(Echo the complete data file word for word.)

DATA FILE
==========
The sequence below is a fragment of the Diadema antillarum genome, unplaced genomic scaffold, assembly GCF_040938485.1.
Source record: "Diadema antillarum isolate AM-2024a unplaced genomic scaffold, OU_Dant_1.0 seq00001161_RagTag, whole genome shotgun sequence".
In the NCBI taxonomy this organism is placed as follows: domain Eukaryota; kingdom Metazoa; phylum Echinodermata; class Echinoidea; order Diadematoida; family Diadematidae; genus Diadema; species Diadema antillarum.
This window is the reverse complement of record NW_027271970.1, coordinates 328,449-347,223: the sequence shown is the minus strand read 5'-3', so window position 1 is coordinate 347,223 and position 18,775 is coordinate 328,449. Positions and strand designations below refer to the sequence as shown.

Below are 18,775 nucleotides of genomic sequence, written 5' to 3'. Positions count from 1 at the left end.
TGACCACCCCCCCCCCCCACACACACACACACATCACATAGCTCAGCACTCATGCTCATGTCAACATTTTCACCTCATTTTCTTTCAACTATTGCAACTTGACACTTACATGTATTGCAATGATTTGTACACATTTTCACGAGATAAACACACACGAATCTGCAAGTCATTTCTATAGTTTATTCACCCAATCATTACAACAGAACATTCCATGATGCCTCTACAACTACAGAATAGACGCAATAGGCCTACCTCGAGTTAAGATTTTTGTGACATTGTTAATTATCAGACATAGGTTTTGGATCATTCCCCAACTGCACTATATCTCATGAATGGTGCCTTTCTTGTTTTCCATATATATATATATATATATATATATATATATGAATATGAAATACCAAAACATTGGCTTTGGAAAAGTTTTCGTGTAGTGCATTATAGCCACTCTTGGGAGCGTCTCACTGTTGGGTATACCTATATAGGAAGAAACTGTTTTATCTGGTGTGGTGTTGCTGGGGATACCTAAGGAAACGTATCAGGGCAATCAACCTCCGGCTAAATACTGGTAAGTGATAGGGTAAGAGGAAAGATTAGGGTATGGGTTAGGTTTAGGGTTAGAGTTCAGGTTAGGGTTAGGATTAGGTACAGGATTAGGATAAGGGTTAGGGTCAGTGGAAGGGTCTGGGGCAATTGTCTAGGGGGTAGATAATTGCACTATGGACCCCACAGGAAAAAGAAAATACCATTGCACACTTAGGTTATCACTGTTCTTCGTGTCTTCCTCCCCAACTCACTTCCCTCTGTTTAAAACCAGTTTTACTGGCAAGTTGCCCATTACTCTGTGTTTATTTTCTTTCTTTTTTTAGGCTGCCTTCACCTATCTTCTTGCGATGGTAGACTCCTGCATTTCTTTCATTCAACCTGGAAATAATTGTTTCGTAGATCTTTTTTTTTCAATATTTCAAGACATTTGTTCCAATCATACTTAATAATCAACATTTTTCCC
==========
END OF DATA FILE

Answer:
The sequence below is a fragment of the Diadema antillarum genome, unplaced genomic scaffold, assembly GCF_040938485.1.
Source record: "Diadema antillarum isolate AM-2024a unplaced genomic scaffold, OU_Dant_1.0 seq00001161_RagTag, whole genome shotgun sequence".
In the NCBI taxonomy this organism is placed as follows: domain Eukaryota; kingdom Metazoa; phylum Echinodermata; class Echinoidea; order Diadematoida; family Diadematidae; genus Diadema; species Diadema antillarum.
This window is the reverse complement of record NW_027271970.1, coordinates 328,449-347,223: the sequence shown is the minus strand read 5'-3', so window position 1 is coordinate 347,223 and position 18,775 is coordinate 328,449. Positions and strand designations below refer to the sequence as shown.

Below are 18,775 nucleotides of genomic sequence, written 5' to 3'. Positions count from 1 at the left end.
TGACCACCCCCCCCCCCCACACACACACACACATCACATAGCTCAGCACTCATGCTCATGTCAACATTTTCACCTCATTTTCTTTCAACTATTGCAACTTGACACTTACATGTATTGCAATGATTTGTACACATTTTCACGAGATAAACACACACGAATCTGCAAGTCATTTCTATAGTTTATTCACCCAATCATTACAACAGAACATTCCATGATGCCTCTACAACTACAGAATAGACGCAATAGGCCTACCTCGAGTTAAGATTTTTGTGACATTGTTAATTATCAGACATAGGTTTTGGATCATTCCCCAACTGCACTATATCTCATGAATGGTGCCTTTCTTGTTTTCCATATATATATATATATATATATATATATATATGAATATGAAATACCAAAACATTGGCTTTGGAAAAGTTTTCGTGTAGTGCATTATAGCCACTCTTGGGAGCGTCTCACTGTTGGGTATACCTATATAGGAAGAAACTGTTTTATCTGGTGTGGTGTTGCTGGGGATACCTAAGGAAACGTATCAGGGCAATCAACCTCCGGCTAAATACTGGTAAGTGATAGGGTAAGAGGAAAGATTAGGGTATGGGTTAGGTTTAGGGTTAGAGTTCAGGTTAGGGTTAGGATTAGGTACAGGATTAGGATAAGGGTTAGGGTCAGTGGAAGGGTCTGGGGCAATTGTCTAGGGGGTAGATAATTGCACTATGGACCCCACAGGAAAAAGAAAATACCATTGCACACTTAGGTTATCACTGTTCTTCGTGTCTTCCTCCCCAACTCACTTCCCTCTGTTTAAAACCAGTTTTACTGGCAAGTTGCCCATTACTCTGTGTTTATTTTCTTTCTTTTTTTAGGCTGCCTTCACCTATCTTCTTGCGATGGTAGACTCCTGCATTTCTTTCATTCAACCTGGAAATAATTGTTTCGTAGATCTTTTTTTTTCAATATTTCAAGACATTTGTTCCAATCATACTTAATAATCAACATTTTTCCC